‘Happiness Prayer’ an essential handbook for living well

The Happiness Prayer, the first book by Rabbi Evan Moffic, is a how-to book to achieve happiness in times of stress.
Not only that, it is a helpful handbook for rabbis and other spiritual leaders for interacting with troubled congregants while finding peace in their own lives.
This is no truer than in the author’s own case.
Moffic, a Reform rabbi from suburban Chicago, writes about how, upon becoming the lead rabbi of a “large and historic congregation” by age 30, the challenges he faced proved daunting.
“Two thousand people turned to me for help with the pains and tragedies of life – broken marriages, problems with their children, the deaths of parents and grandparents, and much more,” he wrote.
He also had to grapple with his own personal crises.
“I also lost a close friend – a medical resident with everything going for him – to suicide. My wife and I had just had a baby, and it had not been an easy pregnancy. Our oldest child had medical problems. Nothing was the way it was supposed to be.”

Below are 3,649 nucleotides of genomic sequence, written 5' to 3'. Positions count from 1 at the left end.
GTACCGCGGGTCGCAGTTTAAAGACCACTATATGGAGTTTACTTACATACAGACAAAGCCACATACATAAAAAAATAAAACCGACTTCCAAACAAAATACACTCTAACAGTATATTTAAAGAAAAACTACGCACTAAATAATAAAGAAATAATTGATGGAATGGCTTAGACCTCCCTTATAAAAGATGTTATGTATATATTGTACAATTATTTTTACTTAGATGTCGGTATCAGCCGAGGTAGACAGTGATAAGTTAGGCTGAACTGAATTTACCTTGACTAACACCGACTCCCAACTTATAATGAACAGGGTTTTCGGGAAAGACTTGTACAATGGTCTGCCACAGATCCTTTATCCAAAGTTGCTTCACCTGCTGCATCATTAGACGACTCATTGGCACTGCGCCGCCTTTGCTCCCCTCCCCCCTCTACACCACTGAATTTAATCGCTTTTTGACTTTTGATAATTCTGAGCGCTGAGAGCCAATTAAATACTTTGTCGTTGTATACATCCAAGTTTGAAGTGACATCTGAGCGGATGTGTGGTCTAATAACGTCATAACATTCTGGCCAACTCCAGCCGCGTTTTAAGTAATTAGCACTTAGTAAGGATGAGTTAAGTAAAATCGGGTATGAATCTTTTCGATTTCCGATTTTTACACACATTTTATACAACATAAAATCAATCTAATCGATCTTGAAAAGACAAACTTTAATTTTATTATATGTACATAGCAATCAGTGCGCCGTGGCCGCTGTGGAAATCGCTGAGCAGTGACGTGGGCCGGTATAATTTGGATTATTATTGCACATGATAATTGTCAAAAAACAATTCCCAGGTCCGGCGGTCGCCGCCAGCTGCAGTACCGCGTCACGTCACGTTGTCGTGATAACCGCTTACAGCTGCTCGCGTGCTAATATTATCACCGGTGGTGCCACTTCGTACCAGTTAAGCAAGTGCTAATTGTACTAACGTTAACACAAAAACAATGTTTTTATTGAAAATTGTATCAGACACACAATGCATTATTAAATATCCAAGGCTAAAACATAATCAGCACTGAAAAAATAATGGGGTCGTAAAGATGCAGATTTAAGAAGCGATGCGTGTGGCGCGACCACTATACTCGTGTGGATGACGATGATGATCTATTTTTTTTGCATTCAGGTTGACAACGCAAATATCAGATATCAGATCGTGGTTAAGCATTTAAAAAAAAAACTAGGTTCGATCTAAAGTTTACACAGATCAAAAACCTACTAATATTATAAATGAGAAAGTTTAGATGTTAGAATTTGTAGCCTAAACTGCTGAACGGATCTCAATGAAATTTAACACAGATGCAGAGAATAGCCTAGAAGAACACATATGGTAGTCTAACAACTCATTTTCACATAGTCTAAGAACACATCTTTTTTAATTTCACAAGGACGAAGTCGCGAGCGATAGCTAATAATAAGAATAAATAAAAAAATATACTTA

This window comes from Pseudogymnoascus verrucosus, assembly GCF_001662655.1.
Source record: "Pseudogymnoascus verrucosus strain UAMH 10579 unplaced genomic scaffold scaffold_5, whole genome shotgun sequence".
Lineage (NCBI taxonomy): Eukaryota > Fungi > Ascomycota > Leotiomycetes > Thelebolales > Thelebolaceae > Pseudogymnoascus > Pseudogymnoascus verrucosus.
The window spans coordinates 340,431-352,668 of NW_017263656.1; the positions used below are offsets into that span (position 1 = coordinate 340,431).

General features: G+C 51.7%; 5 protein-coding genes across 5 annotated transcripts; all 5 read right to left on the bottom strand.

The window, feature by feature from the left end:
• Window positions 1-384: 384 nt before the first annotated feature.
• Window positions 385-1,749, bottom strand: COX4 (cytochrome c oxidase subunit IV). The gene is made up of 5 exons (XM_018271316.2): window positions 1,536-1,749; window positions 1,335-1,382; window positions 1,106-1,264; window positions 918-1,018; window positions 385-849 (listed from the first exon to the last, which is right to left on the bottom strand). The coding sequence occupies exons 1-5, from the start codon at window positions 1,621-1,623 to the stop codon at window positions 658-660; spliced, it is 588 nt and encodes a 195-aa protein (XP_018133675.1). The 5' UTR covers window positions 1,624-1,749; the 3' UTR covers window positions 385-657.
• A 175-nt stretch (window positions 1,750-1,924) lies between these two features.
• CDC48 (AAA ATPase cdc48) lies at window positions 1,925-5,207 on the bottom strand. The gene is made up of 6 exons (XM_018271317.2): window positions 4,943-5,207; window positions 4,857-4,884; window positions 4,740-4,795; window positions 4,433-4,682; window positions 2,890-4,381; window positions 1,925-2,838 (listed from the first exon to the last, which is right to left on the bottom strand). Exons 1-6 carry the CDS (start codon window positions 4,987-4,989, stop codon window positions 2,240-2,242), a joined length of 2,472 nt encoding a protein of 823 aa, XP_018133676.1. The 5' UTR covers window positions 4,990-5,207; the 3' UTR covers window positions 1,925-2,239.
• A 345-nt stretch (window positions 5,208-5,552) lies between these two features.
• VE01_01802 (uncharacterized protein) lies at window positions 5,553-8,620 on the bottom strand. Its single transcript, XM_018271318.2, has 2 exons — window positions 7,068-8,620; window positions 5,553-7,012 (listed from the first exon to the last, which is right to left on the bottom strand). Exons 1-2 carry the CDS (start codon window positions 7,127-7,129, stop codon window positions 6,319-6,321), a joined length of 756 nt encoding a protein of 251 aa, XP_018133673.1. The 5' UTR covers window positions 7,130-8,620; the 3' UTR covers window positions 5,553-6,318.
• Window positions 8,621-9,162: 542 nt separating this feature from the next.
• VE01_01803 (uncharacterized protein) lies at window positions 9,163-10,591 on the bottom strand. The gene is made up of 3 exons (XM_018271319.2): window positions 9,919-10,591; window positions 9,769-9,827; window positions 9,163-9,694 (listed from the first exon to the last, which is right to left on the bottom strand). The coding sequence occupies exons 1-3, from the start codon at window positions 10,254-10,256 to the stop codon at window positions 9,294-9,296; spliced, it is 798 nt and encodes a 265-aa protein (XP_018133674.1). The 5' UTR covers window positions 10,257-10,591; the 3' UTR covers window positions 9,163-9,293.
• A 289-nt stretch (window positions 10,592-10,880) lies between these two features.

So the young rabbi turned to his tradition for comfort; specifically, Eilu Davarim (“These are the Words”), which Moffic calls “The Happiness Prayer.” It’s a 10-verse prayer that has been part of Jewish worship for hundreds of years, and it forms the outline for his book.
“I realized the words I was saying were not directed only toward God,” he wrote. “I was also saying them to myself. And the prayer saved me. It gave me a new perspective. It infused vitality into my leadership and family. It renewed in me the joy of learning and teaching and serving as a moral and spiritual guide. People now call me ‘the smiling rabbi.’”
That’s what the prayer did for him. Here’s why it can work for others:
“The prayer works because it illuminates a new approach toward happiness. The modern English word happiness comes from the Middle English hap, as in happenstance and haphazard. The origin suggests that happy life is a result of randomness and luck.
“The Hebrew word for happiness – simcha – demands intention,” Moffic added.
The book addresses what the prayer teaches: honoring those who gave life, being kind, lifelong learning, inviting others into your life, being there for others, celebrating good times, supporting yourself – and others – in times of loss, praying with intention, forgiving, looking inward and committing.
A light, yet inspiring read, it’s worth picking up.

Book Review
The Happiness Prayer: Ancient Jewish Wisdom for the Best Way to Live Today, by Rabbi Evan Moffic, Center Street 2017 208 pages. $25.

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